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Author Topic: Do we lose free will when we die?  (Read 674 times) Average Rating: 0
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Andrew21091
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« on: June 27, 2011, 02:00:47 PM »

God has given us the gift of free will. The ability to choose between good and evil. However, when we die and go to heaven, is our free will taken from us? Why did God create us and then give us free will? Will He just take that free will away from us when enter heaven? A friend of mine asked these questions and they are tough to answer.

My answer would be no, our free will isn't taken away. However, once we are united to God in heaven, evil will cease to exist and therefore no longer be a choice.

The whole question is confusing. Any thoughts?
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« Reply #1 on: June 27, 2011, 02:17:01 PM »

We will still have free will, it's part of the image and likeness in which we are made.

We tend to change our minds when we find new information or see something that we did not see before. Everything will be fully revealed to us by Christ at the final judgement. We will "see even as we are seen". With nothing more to be revealed to us after the final judgement, we will freely continue in the spiritual direction in which we are set at the pace in which we are moving.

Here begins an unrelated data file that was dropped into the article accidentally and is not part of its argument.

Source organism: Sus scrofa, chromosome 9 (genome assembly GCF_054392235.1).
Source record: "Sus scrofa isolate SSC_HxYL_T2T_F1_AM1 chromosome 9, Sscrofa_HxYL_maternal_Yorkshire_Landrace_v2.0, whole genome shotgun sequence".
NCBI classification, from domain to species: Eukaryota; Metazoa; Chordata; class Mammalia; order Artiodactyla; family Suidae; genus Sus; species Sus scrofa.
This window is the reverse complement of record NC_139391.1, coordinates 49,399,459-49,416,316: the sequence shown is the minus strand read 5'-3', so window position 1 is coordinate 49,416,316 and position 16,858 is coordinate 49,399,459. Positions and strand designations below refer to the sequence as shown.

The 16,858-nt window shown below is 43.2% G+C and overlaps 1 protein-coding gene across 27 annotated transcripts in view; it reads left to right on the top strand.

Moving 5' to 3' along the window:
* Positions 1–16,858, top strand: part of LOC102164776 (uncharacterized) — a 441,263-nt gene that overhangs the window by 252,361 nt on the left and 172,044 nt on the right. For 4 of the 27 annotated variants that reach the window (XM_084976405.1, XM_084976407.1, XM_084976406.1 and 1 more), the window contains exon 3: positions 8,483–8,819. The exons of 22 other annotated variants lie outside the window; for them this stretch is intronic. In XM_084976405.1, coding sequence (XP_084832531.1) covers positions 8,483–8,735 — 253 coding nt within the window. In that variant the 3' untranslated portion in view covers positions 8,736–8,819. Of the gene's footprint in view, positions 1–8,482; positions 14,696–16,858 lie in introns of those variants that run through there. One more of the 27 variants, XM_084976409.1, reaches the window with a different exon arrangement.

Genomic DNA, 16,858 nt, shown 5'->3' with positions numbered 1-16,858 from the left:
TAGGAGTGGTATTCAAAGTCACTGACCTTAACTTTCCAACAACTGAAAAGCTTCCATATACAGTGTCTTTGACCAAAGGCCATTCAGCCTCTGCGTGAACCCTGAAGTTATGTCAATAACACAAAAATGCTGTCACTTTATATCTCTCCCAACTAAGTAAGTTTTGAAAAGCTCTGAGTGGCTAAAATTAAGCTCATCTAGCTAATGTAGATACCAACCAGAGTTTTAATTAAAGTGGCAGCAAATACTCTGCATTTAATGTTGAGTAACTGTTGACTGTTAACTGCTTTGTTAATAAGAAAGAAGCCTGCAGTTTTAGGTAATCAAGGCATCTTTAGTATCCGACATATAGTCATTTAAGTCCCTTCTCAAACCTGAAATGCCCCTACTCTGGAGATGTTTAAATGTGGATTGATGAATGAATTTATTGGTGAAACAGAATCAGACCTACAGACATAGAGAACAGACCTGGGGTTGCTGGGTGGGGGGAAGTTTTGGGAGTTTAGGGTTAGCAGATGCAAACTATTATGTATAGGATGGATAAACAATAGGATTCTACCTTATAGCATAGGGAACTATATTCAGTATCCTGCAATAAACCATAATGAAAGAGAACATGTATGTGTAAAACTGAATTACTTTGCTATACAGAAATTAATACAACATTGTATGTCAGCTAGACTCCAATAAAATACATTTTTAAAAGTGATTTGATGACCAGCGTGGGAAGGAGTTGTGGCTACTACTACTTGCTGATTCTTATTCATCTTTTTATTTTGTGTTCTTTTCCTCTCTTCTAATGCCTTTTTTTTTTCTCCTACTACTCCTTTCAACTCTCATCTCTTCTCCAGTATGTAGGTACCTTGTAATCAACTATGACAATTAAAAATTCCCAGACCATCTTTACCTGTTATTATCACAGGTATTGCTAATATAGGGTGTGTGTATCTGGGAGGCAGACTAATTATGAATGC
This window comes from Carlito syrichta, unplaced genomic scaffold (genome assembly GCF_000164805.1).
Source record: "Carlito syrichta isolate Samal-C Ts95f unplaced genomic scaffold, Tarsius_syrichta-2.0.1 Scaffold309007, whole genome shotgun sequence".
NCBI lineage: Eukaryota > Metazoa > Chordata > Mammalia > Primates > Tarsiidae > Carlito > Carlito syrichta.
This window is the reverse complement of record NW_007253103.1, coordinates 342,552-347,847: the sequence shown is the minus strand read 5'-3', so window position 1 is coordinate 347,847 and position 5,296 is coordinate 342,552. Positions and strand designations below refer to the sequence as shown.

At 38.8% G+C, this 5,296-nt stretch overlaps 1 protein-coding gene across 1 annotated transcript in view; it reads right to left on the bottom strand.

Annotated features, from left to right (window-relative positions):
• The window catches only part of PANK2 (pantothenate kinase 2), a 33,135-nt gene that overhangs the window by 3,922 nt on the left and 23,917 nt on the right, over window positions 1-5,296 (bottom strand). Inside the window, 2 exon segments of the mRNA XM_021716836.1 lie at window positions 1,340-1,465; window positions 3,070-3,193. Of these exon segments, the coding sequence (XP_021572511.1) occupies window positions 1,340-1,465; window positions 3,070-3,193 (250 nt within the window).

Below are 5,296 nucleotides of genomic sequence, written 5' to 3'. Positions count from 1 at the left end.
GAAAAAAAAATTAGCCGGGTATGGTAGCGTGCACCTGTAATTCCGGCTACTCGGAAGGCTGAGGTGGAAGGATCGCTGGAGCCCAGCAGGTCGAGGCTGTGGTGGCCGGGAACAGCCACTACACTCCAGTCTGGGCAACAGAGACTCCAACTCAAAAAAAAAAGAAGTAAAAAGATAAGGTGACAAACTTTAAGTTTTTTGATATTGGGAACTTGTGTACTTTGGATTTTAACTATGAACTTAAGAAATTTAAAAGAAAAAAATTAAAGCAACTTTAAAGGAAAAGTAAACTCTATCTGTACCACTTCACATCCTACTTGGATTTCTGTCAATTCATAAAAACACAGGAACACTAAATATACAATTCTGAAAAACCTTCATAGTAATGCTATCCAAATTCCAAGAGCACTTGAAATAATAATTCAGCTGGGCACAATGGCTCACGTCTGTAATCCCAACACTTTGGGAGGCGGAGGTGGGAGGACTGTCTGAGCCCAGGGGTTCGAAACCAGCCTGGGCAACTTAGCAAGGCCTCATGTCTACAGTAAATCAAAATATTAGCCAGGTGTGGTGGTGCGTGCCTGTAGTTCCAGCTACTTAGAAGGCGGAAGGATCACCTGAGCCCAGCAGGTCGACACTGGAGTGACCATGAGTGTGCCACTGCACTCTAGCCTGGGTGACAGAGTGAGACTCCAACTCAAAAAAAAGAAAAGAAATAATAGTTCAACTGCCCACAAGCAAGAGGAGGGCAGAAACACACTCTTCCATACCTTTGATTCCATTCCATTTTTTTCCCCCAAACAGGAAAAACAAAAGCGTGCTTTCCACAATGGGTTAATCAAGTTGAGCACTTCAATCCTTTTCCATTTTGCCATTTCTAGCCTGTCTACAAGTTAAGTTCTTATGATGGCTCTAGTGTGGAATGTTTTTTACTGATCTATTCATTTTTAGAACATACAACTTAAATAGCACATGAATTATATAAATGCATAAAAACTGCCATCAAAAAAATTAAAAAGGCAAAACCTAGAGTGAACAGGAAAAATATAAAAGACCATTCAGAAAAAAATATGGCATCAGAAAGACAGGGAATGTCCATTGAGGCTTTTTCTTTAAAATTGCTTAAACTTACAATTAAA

At least that's my understanding of it.
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« Reply #2 on: June 27, 2011, 02:20:33 PM »


...also, keep in mind that it's not as simply as simply dying and waking up in Heaven.

Not everyone will find themselves in Heaven.  We pray that everyone does, but, there's no guarantee.
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« Reply #3 on: June 27, 2011, 02:31:48 PM »

God has given us the gift of free will. The ability to choose between good and evil. However, when we die and go to heaven, is our free will taken from us? Why did God create us and then give us free will? Will He just take that free will away from us when enter heaven? A friend of mine asked these questions and they are tough to answer.

My answer would be no, our free will isn't taken away. However, once we are united to God in heaven, evil will cease to exist and therefore no longer be a choice.

The whole question is confusing. Any thoughts?
We keep our free will but have no gnomic will, the faculty that short circuits the ability to use free will properly.
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« Reply #4 on: June 29, 2011, 10:08:45 AM »

As I understand it, we will be in perfect balance -- nothing whatsoever will interfere with our desire to please God.
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